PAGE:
Hereditary surnames began to be used in Germany during the 12th century. Names like Sieglin, that came from the name of the job done by their initial bearer, were very popular. Sieglin is an occupational name for a maker or purveyor of wax seals of the type commonly used to certify the authenticity of letters and documents until early this century, or a person responsible for the sealing and signing of official documents, a position known as Siegelbeamter. The name comes from the German word "siegel," which means "seal."
Early Origins of the Sieglin family
Bavaria, where the family gained a significant reputation for its contributions to the emerging mediaeval society. The name became prominent as many branches of the family founded separate houses and acquired estates in various regions, always elevating their social status by their great contributions to society. Individual bearers of the name first mentioned in ancient chronicles include Tetmarus Sigeler of Stettin in Pomerania (c.1263,) and Sigler of Wuerzburg (c.1383). The name literally refers to the position of "Siegelbeamter," responsible for seals and the signing of documents.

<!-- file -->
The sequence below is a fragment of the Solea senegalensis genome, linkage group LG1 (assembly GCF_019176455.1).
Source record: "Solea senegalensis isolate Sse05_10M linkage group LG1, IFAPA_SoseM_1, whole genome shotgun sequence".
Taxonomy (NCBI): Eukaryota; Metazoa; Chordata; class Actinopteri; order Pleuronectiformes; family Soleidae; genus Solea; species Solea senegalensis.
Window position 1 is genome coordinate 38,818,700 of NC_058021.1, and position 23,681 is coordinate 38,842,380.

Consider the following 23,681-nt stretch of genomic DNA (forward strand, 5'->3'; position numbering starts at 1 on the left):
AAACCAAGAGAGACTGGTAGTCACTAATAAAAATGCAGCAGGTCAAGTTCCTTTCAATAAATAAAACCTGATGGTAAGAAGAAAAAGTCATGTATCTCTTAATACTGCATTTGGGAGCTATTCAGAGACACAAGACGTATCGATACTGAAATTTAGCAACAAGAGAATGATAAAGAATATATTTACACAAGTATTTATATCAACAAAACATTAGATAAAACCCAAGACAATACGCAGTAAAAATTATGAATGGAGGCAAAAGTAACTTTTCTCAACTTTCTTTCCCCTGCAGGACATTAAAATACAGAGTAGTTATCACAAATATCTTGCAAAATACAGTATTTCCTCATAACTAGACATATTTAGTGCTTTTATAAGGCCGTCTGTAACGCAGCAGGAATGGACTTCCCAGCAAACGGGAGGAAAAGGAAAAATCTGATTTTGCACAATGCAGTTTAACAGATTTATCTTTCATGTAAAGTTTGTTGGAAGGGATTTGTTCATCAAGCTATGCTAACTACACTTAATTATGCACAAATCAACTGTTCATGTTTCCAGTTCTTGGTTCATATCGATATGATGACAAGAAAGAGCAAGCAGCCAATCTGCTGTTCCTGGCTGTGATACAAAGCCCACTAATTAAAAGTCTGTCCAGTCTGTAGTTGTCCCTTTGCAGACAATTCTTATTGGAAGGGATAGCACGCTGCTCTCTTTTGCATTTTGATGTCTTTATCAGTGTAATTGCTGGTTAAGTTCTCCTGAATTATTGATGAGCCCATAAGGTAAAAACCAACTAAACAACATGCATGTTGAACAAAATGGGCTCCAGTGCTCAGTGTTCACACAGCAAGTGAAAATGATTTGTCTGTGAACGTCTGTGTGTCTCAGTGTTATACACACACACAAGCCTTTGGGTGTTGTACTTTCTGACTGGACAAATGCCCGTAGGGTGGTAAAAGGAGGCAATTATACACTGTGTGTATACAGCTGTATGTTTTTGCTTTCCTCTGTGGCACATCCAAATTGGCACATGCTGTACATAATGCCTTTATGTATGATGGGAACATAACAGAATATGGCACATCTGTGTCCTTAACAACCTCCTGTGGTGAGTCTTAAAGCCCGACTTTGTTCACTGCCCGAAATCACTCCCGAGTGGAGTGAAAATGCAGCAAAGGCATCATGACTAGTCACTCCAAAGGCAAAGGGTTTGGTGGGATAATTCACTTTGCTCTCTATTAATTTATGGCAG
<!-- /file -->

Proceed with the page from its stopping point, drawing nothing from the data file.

Early History of the Sieglin family
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Sieglin Spelling Variations
Westphalians spoke Low German, which is similar to modern Dutch. Many German names carry suffixes that identify where they came from. Others have phrases attached that identify something about the original bearer. Other variations in German names resulted from the fact that medieval scribes worked without the aid of any spelling rules. The spelling variations of the name Sieglin include Siegel, Sigel, Sigl, Siegl, Siegler, Sigler, Siglin, Sieglin, Siegelin, Sigelin, Siglen, Sieglen, Siegele and many more.
Early Notables of the Sieglin family (pre 1700)
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Migration of the Sieglin family to the New World and Oceana
Thousands of German settlers came to North America between the mid-17th and mid-20th centuries. The hardships of the long voyage were balanced by the opportunity to escape poverty and religious persecution. The descendents of these settlers still populate the states of Pennsylvania, Texas, New York, Illinois, and California. Many also live in Ontario and the prairie provinces of Canada. An inquiry into the early roots of North American families has revealed a number of immigrants bearing the name Sieglin or a variant listed above: Jacob Siegel, who came to Pennsylvania in 1727. Johannes Siglin settled in Pennsylvania in 1753 with his wife and five children, as did John Siegel in 1765.
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